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Just learning the ropes and soaking in as much as I can. I hope not to fall off a financial "cliff"... that word has been used to DEATH the past couple months, no? I think so anyways... I'm a Chartered Professional Accountant (Canadian CPA) with a secondary degree in Management... More
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  • What Is CHTP Hiding?

    Whenever a stock drops a significant % in one fell swoop it is a time to reflect. And there is no better time to do it than December and the renewal of a new year.

    Many commentators of CHTP have been marginalizing the recent stock plunge brushing it off as nothing more than a bad bout of tax-loss selling or a mere fall back for recent 'unexplained' surges in the shares.

    These are valid arguments especially when you consider the fact the stock was at $5 & change per share and had fallen to $1/sh. Many investors may have simply been locking in their losses all the while recouping ~20% of their losses ($5 to $1 and then regaining to just under $2).

    There are others that have argued that its all a stupid political game of cat and mouse with the FDA and the recent plunge was merely an aberration of recent uninformed investors buying in and then selling out when the unexpected news conference was given on Dec 4th. Sorry but you got to be an imbecile to think this.

    Come on, what about the huge white elephant in the room? The FDA announced right from the onset that the 306b study would not be enough without a longer time frame. So why in the world did CHTP management go ahead with the study with a timeframe not in line with the FDA's request?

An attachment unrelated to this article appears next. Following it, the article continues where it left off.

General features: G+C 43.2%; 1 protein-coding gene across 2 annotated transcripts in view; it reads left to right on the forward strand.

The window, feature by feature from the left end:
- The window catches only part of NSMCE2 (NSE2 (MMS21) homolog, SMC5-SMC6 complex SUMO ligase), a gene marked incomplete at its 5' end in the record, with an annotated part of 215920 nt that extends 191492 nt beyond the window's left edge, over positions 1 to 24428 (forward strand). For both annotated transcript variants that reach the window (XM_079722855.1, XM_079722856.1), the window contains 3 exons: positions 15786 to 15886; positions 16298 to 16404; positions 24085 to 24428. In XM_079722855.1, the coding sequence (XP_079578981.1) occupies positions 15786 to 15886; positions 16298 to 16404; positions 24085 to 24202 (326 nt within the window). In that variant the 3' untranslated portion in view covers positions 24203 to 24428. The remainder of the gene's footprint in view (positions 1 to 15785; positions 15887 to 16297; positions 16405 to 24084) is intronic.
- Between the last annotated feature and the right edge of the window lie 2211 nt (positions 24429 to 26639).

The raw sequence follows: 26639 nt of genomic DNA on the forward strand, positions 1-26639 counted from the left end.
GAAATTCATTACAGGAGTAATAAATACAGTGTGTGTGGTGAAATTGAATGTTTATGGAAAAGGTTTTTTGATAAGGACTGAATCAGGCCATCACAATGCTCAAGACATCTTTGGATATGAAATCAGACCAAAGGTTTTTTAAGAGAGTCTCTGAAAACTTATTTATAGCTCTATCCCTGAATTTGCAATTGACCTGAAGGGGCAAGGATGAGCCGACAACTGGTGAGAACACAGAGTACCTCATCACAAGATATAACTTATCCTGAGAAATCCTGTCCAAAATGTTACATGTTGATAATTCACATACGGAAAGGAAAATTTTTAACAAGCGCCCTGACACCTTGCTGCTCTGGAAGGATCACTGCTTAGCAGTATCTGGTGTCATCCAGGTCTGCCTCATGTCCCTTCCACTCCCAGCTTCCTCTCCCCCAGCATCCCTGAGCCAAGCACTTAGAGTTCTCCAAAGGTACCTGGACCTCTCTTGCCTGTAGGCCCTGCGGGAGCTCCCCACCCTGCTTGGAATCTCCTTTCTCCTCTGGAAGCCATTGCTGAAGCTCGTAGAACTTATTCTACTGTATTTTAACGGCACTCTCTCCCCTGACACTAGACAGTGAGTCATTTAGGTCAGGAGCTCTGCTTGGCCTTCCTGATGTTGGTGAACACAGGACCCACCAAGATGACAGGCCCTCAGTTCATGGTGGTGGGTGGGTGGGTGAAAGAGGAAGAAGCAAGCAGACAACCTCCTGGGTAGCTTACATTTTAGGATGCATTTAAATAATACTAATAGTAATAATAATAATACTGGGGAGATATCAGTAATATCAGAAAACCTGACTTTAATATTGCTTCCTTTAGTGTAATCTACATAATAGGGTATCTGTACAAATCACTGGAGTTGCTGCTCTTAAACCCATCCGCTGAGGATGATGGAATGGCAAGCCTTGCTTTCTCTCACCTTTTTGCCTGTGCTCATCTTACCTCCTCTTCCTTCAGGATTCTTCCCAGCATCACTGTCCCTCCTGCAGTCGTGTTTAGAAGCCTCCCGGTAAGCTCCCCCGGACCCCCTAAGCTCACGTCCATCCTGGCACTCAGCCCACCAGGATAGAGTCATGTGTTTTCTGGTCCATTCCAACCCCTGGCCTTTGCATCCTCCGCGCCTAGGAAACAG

You know what is political? When you do what is asked from the FDA, you get the results you hoped for (or close to it) and you still don't get approval. Then the argument of "oh, its just ridiculous politics at the FDA" holds some water. But when they say something and you specifically don't follow their guidance? That's either just plain lazy or perhaps worse, something sinister is behind it. Why didn't management just do what was requested? When the name of the game is to grovel at the feet of FDA and follow their guidance to the letter - just put up with it and do it. But what worries me, and what should worry other investors - granted, its probably just insiders and myself at this point; all rational investors probably pulled out - is that (1) management chose specifically to go against the wishes of the FDA by doing a 4 week study instead of a 4 month study and (1) release the news very unexpectedly without prior warning or notice.

    While the chances of approval eventually are still strong and the market for the drug appears to be healthy and all the underlying fundamentals are still more or less unchanged, I hope I'm wrong when I say this (since I'm still long after all) but is management worried of something negative developing and therefore require being reported if they do a longer term study? I don't want to really create fear mongering and say it must be so but at least consider it in your risk analysis overall strategy for CHTP moving forward.

    And regarding my 2nd concern, why would anyone announce news so unexpectedly? Don't they realize that ANY shock or surprise to the markets turns out badly unless its good news on top of good news? If there is even a shred of negativity then it ends up hurting the stock price. Maybe management simply miscalculated in thinking that investors would react to their announcement with relief and reward the stock with the good news they gave. I hope that's all it is.